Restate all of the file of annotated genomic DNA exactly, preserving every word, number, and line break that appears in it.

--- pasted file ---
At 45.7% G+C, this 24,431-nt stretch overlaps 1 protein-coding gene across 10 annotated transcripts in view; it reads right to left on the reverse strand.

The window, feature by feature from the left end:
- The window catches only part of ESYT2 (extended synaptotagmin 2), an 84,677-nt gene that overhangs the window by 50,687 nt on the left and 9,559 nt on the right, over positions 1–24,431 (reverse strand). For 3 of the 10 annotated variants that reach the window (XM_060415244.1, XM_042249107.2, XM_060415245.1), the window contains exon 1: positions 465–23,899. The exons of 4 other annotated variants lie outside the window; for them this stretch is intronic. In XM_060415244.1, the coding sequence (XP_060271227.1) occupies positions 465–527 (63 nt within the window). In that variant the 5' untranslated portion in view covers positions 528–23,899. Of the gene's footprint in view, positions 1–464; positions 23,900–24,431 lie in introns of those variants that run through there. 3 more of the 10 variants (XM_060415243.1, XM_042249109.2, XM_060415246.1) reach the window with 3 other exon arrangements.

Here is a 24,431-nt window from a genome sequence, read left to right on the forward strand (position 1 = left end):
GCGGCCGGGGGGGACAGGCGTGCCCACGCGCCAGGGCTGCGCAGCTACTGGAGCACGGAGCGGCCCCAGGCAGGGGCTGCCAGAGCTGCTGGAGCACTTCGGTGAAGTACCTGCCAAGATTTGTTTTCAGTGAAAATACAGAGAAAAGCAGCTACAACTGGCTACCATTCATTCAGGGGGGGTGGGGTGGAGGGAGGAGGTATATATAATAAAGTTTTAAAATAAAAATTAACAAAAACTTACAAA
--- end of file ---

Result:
At 45.7% G+C, this 24,431-nt stretch overlaps 1 protein-coding gene across 10 annotated transcripts in view; it reads right to left on the reverse strand.

The window, feature by feature from the left end:
- The window catches only part of ESYT2 (extended synaptotagmin 2), an 84,677-nt gene that overhangs the window by 50,687 nt on the left and 9,559 nt on the right, over positions 1–24,431 (reverse strand). For 3 of the 10 annotated variants that reach the window (XM_060415244.1, XM_042249107.2, XM_060415245.1), the window contains exon 1: positions 465–23,899. The exons of 4 other annotated variants lie outside the window; for them this stretch is intronic. In XM_060415244.1, the coding sequence (XP_060271227.1) occupies positions 465–527 (63 nt within the window). In that variant the 5' untranslated portion in view covers positions 528–23,899. Of the gene's footprint in view, positions 1–464; positions 23,900–24,431 lie in introns of those variants that run through there. 3 more of the 10 variants (XM_060415243.1, XM_042249109.2, XM_060415246.1) reach the window with 3 other exon arrangements.

Here is a 24,431-nt window from a genome sequence, read left to right on the forward strand (position 1 = left end):
GCGGCCGGGGGGGACAGGCGTGCCCACGCGCCAGGGCTGCGCAGCTACTGGAGCACGGAGCGGCCCCAGGCAGGGGCTGCCAGAGCTGCTGGAGCACTTCGGTGAAGTACCTGCCAAGATTTGTTTTCAGTGAAAATACAGAGAAAAGCAGCTACAACTGGCTACCATTCATTCAGGGGGGGTGGGGTGGAGGGAGGAGGTATATATAATAAAGTTTTAAAATAAAAATTAACAAAAACTTACAAA